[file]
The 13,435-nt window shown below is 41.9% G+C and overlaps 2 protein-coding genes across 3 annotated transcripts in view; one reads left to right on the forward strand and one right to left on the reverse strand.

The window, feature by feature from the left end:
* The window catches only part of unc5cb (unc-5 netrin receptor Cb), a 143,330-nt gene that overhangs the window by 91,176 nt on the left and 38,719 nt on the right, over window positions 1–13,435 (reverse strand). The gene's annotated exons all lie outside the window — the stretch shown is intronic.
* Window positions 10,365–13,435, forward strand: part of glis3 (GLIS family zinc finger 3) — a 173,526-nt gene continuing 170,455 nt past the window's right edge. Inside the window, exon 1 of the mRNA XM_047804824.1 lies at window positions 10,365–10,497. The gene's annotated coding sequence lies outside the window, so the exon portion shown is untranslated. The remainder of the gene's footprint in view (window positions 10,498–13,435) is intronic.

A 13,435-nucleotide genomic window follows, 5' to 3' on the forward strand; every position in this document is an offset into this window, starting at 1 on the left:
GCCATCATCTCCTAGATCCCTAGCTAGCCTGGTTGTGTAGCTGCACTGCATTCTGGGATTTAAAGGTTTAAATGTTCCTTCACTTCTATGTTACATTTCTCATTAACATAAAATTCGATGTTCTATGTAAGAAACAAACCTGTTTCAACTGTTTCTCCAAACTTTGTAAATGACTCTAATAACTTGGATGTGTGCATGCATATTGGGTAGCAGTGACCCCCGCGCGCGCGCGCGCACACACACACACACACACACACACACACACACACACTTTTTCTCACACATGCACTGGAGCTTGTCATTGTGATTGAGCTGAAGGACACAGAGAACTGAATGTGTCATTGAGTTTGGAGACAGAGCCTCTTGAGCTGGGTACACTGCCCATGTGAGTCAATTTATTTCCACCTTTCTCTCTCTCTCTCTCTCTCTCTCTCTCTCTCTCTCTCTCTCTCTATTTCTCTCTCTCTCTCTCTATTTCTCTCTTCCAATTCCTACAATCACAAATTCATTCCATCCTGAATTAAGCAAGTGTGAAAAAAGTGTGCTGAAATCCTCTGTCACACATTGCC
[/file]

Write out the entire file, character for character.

The 13,435-nt window shown below is 41.9% G+C and overlaps 2 protein-coding genes across 3 annotated transcripts in view; one reads left to right on the forward strand and one right to left on the reverse strand.

The window, feature by feature from the left end:
* The window catches only part of unc5cb (unc-5 netrin receptor Cb), a 143,330-nt gene that overhangs the window by 91,176 nt on the left and 38,719 nt on the right, over window positions 1–13,435 (reverse strand). The gene's annotated exons all lie outside the window — the stretch shown is intronic.
* Window positions 10,365–13,435, forward strand: part of glis3 (GLIS family zinc finger 3) — a 173,526-nt gene continuing 170,455 nt past the window's right edge. Inside the window, exon 1 of the mRNA XM_047804824.1 lies at window positions 10,365–10,497. The gene's annotated coding sequence lies outside the window, so the exon portion shown is untranslated. The remainder of the gene's footprint in view (window positions 10,498–13,435) is intronic.

A 13,435-nucleotide genomic window follows, 5' to 3' on the forward strand; every position in this document is an offset into this window, starting at 1 on the left:
GCCATCATCTCCTAGATCCCTAGCTAGCCTGGTTGTGTAGCTGCACTGCATTCTGGGATTTAAAGGTTTAAATGTTCCTTCACTTCTATGTTACATTTCTCATTAACATAAAATTCGATGTTCTATGTAAGAAACAAACCTGTTTCAACTGTTTCTCCAAACTTTGTAAATGACTCTAATAACTTGGATGTGTGCATGCATATTGGGTAGCAGTGACCCCCGCGCGCGCGCGCGCACACACACACACACACACACACACACACACACACACTTTTTCTCACACATGCACTGGAGCTTGTCATTGTGATTGAGCTGAAGGACACAGAGAACTGAATGTGTCATTGAGTTTGGAGACAGAGCCTCTTGAGCTGGGTACACTGCCCATGTGAGTCAATTTATTTCCACCTTTCTCTCTCTCTCTCTCTCTCTCTCTCTCTCTCTCTCTCTCTCTCTATTTCTCTCTCTCTCTCTCTATTTCTCTCTTCCAATTCCTACAATCACAAATTCATTCCATCCTGAATTAAGCAAGTGTGAAAAAAGTGTGCTGAAATCCTCTGTCACACATTGCC